Aram Goudsouzian: I am interested in how popular culture shapes our attitudes about race, and in how race shapes our perceptions of popular culture. African Americans have historically found voices in entertainment and sports that were suppressed in more formal political arenas, and Hollywood has such profound, if often unacknowledged, effects upon the broader culture. The arc of Sidney Poitier’s saga particularly appealed to me because it carries through this entire period of racial upheaval. His persona transcended black stereotypes as comic buffoons or faithful sidekicks, and his dignity resonated with an emerging generation of African Americans and liberal whites who challenged racial convention in the 1950s. By the early 1960s, he seemed to embody the principle of racial equality, winning worldwide fame while lending Hollywood its sole black icon. Yet Poitier’s onscreen characters had to be ultra-virtuous heroes who exhibited unique restraints, fettering suggestions of black anger or sexuality. So by the late 1960s, one decade after getting considered a cutting-edge progressive figure, Black Power radicals and college students had tabbed him an “Uncle Tom.” I think his life and work still shape our popular understanding of black public figures today, none more so than President Obama. He seems to fulfill the same white liberal fantasies as Poitier, only on the most visible stage in the world.

Saturday, November 15, 2008

Ideal Film Culture in Louisiana?

Several weeks ago I asked several questions of diverse persons involved with Louisiana culture; and here are two answers to a single question regarding Louisiana film culture...

Daniel queries Alexandyr Kent, film reviewer:
What would a more ideal film culture look like, or be, in Louisiana?

Alexandyr Kent: That’s tough to answer for me. I’d begin by looking at the habits of movie-going itself.

We have enough movie theaters, generally speaking, and it’s nice to see the fall and winter lineups featuring popular arthouse/foreign films. It’s nice to see commercial appreciation for high-quality films.

Primarily, though, I think most moviegoers see movies as escapism or light entertainment. There’s nothing wrong with that. What worries me, however, is that some viewers may not be concerned with a movie’s potential seriousness of purpose (or its misrepresentations of society, culture, history, desire, etc.). I’d like to hear more conversations – by both viewers, reporters and critics – about subject matter and film form, and less about celebrity PR. It’s wishful thinking, but healthy doses of intellect and skepticism never hurt anyone.

If you attend theaters like the Prytania in N.O., like the Angelika chain in Dallas or New York, like the Robinson Film Center in Shreveport, they encourage a deeper engagement in the medium. They encourage, but do not force, deeper inquiry.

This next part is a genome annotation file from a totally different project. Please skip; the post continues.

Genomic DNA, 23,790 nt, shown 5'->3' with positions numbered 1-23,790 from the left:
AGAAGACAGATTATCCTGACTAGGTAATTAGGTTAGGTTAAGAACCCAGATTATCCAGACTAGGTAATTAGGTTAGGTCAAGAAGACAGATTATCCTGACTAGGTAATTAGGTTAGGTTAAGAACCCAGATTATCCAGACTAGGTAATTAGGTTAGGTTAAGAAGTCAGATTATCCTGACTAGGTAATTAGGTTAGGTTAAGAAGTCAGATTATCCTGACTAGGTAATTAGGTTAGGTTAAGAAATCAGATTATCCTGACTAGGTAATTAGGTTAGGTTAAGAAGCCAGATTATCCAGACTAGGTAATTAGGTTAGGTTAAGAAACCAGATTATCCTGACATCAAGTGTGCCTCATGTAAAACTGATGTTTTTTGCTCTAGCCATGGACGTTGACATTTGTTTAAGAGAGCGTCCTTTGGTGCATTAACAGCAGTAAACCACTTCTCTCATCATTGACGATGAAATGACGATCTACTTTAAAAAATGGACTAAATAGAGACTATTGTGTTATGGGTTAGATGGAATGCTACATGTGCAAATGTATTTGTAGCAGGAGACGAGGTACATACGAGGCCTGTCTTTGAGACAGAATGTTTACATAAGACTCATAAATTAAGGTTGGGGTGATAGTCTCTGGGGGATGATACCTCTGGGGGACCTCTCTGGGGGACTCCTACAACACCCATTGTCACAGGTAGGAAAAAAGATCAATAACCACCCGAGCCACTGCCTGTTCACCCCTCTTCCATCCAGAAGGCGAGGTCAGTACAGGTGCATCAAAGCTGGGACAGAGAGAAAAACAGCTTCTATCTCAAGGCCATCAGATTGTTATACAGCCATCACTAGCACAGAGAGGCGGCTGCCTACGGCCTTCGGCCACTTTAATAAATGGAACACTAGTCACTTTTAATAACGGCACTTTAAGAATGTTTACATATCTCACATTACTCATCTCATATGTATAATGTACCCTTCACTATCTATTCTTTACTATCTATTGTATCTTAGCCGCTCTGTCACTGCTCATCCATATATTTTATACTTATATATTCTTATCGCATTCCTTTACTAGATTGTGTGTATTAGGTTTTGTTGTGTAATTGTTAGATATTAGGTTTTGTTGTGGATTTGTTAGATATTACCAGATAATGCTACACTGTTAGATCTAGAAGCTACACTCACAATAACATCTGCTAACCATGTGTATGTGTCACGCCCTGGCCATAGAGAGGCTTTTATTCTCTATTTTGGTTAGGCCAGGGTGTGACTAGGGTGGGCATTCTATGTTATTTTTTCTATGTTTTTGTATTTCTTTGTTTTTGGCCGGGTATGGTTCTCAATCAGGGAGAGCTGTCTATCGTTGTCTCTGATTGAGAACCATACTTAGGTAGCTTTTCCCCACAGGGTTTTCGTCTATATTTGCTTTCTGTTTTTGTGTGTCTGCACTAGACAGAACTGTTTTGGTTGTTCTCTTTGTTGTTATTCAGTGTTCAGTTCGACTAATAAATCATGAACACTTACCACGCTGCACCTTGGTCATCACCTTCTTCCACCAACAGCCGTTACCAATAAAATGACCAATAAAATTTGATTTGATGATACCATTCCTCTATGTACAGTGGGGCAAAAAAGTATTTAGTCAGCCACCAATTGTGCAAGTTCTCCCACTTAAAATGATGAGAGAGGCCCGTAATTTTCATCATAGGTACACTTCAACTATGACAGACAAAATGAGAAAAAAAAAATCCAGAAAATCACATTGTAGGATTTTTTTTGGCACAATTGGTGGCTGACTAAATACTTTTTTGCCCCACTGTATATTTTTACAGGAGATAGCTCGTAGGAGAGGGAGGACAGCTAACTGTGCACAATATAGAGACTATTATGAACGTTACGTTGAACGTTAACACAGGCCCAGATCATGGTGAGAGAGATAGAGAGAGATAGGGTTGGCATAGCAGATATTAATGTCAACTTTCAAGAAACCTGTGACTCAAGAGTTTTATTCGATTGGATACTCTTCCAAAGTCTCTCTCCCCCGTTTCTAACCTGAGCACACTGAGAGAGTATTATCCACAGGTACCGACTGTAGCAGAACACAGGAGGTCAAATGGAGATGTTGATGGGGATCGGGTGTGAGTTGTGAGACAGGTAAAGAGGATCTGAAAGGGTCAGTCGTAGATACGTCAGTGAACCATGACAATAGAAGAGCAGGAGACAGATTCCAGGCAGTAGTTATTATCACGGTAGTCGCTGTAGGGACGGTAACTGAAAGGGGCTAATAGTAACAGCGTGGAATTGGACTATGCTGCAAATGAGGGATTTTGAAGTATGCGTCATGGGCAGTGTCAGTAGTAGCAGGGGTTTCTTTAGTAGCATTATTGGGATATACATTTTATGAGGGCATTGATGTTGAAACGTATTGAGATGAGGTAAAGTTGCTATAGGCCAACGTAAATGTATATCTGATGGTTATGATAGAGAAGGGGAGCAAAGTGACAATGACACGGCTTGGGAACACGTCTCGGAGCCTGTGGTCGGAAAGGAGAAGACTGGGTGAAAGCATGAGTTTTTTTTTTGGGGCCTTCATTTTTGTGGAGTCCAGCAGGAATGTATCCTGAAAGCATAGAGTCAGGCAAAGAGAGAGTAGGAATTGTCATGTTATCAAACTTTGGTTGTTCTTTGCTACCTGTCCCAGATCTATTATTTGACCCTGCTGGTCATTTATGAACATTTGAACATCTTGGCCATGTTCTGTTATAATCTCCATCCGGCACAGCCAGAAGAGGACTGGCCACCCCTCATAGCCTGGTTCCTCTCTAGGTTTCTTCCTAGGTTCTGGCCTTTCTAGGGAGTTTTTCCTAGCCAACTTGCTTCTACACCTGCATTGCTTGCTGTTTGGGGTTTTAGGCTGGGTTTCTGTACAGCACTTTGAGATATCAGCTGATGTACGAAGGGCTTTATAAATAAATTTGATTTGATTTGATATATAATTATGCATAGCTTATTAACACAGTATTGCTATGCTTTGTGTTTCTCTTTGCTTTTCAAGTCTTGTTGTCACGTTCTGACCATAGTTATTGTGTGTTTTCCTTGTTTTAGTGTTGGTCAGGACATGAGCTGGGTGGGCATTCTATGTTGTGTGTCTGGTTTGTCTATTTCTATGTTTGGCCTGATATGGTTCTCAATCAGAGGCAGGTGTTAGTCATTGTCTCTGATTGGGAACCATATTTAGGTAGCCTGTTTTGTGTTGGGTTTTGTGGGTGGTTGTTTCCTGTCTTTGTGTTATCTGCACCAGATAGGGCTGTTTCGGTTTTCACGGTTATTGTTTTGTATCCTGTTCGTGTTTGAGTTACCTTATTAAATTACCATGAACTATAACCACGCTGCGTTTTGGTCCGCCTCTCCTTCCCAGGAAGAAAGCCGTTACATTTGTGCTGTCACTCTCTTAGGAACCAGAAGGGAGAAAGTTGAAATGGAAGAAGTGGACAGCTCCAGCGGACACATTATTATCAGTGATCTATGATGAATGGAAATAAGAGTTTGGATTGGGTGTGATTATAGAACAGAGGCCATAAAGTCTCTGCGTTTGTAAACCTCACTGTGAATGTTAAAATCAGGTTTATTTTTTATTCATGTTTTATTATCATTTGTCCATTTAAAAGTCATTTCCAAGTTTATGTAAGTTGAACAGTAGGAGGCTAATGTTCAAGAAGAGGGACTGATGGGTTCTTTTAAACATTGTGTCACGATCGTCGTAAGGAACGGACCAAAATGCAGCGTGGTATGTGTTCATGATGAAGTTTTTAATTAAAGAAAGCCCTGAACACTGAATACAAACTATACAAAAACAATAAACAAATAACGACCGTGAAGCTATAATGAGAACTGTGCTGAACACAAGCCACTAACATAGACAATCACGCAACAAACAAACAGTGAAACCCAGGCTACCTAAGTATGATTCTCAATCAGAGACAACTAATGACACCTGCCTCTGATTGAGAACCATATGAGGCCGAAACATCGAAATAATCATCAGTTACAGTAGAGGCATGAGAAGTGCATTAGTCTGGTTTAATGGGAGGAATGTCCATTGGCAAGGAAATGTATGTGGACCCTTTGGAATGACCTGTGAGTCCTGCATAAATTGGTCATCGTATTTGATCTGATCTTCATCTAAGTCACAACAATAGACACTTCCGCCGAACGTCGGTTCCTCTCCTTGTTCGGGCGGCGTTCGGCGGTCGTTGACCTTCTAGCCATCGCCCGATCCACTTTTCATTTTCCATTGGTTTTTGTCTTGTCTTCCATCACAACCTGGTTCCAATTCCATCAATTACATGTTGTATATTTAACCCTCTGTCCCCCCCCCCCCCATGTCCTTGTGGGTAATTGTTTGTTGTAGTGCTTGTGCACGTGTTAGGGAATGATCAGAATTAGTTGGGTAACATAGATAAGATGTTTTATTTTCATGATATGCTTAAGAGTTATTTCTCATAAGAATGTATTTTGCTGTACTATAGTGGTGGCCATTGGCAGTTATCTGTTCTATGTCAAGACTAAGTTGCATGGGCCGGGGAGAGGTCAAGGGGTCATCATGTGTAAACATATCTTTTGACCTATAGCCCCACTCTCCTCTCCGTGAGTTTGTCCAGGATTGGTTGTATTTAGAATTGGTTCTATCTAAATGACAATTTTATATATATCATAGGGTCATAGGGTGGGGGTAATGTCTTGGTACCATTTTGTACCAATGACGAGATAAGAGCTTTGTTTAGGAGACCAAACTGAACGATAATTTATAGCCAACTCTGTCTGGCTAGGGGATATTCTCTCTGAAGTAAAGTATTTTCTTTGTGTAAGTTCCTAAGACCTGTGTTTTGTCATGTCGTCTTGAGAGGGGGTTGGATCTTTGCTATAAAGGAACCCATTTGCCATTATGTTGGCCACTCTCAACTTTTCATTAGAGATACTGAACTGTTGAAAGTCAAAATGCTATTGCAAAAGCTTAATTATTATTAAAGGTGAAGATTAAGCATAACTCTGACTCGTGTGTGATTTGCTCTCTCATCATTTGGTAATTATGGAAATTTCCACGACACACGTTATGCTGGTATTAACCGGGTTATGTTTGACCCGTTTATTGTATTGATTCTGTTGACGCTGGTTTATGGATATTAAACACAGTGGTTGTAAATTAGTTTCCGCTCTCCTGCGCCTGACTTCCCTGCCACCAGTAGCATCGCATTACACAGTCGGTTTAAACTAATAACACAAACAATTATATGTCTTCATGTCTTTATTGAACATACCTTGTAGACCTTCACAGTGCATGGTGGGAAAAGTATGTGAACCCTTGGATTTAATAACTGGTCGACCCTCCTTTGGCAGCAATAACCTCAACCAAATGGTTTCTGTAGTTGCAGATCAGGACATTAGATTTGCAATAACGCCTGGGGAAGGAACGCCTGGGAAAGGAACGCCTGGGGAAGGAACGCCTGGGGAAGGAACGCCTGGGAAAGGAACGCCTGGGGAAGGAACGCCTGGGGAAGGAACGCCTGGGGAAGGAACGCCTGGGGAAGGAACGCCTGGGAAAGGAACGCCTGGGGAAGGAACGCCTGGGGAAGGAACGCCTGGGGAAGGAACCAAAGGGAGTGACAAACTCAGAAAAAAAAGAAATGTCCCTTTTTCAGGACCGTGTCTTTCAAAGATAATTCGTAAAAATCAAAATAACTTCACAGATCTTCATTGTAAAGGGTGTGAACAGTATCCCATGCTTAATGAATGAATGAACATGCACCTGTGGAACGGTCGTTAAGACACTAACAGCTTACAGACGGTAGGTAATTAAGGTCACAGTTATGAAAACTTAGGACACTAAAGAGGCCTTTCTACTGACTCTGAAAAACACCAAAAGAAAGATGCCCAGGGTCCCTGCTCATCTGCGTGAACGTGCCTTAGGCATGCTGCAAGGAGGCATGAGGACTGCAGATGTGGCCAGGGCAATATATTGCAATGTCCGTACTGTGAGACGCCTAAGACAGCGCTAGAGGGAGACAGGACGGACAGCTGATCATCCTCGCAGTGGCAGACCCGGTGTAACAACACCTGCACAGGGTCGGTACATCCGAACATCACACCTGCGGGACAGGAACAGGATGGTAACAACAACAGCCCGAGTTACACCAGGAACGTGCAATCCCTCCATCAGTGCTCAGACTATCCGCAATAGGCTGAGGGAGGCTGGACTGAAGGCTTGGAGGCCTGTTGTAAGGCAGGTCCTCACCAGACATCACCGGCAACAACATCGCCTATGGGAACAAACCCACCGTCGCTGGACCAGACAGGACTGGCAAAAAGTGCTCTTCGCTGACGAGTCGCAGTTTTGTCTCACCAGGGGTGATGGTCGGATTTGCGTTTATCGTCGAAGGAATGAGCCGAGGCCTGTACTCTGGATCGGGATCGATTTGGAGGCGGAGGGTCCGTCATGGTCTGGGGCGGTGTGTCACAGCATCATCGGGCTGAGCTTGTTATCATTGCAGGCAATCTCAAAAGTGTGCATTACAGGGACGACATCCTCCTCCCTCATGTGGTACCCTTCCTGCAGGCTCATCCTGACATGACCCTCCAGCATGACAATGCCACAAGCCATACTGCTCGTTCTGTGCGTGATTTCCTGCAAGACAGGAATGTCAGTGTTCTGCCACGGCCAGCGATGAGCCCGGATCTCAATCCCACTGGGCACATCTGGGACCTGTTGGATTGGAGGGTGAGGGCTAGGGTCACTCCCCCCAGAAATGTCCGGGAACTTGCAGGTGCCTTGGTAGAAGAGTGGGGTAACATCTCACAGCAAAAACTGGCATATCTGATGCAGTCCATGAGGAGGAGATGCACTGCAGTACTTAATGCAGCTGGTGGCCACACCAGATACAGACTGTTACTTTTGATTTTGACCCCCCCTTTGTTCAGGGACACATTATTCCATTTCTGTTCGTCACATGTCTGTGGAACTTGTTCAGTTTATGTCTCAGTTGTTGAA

I wish multiplex chains would do this in a more overt way, and I think it would start by simply offering consumers appropriate spaces – like restaurants, cafes, coffeeshops, bars or ice cream counters – to digest what they see. Audiences often seem to be in a rush to leave the theater.

By their very design, many multiplex movie theaters don’t encourage consumers to pause and reflect, and that’s a shame to me. Look, on the other hand, at how bookstore chains like Border’s and B&N have encouraged customers to linger by adding cafes, comfy chairs and programming kids’ events and book signings. Bookstores and movie theaters are not mirror-image businesses – you don’t have to buy a ticket to get into a bookshop -- but they have a lot to offer one another when it comes to designing an experience.

Daniel queries Susie Labry, an actress, singer, and film community activist:
What would a more ideal film culture look like, or be, in Louisiana?

Susie Labry: I would like to see more professionalism in the film industry. I want to see our culture preserved and maintained and respect for one another’s cultures as we are a diverse culture and that is what makes it interesting. I want to see history and culture maintained and preserved. Want to see more Louisiana talent used. I want to Louisiana music and more sets used here. I want to see the workers work together as family and yet have healthy competition and quality. There needs to be a balance where both Employers and Employees and Contracts all benefit all. I want to see us as Louisiana unique, not mainstream and looking like everyone else. Just as colorful and exciting as its original music and food industry. Preserve our way, music, food, architecture, history, etc.